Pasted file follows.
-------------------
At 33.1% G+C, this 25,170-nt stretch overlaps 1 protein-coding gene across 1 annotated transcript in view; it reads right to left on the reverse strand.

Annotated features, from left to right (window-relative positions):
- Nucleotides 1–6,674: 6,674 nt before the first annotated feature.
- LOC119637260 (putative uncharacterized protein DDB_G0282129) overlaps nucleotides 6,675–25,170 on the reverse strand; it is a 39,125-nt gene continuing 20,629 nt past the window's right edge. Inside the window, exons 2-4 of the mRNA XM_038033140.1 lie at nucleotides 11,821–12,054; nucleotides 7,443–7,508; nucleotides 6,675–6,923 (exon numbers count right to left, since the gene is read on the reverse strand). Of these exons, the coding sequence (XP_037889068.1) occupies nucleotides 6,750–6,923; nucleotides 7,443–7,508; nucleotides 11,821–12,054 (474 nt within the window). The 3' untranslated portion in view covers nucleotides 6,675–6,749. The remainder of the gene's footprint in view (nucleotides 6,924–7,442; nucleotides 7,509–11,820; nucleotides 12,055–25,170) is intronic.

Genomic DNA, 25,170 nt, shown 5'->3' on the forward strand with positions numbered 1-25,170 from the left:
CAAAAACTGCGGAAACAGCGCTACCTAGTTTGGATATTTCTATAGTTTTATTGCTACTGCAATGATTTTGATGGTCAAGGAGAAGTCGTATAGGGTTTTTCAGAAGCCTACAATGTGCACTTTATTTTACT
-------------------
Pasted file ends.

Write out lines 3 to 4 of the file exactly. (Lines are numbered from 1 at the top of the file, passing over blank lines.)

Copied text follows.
- Nucleotides 1–6,674: 6,674 nt before the first annotated feature.
- LOC119637260 (putative uncharacterized protein DDB_G0282129) overlaps nucleotides 6,675–25,170 on the reverse strand; it is a 39,125-nt gene continuing 20,629 nt past the window's right edge. Inside the window, exons 2-4 of the mRNA XM_038033140.1 lie at nucleotides 11,821–12,054; nucleotides 7,443–7,508; nucleotides 6,675–6,923 (exon numbers count right to left, since the gene is read on the reverse strand). Of these exons, the coding sequence (XP_037889068.1) occupies nucleotides 6,750–6,923; nucleotides 7,443–7,508; nucleotides 11,821–12,054 (474 nt within the window). The 3' untranslated portion in view covers nucleotides 6,675–6,749. The remainder of the gene's footprint in view (nucleotides 6,924–7,442; nucleotides 7,509–11,820; nucleotides 12,055–25,170) is intronic.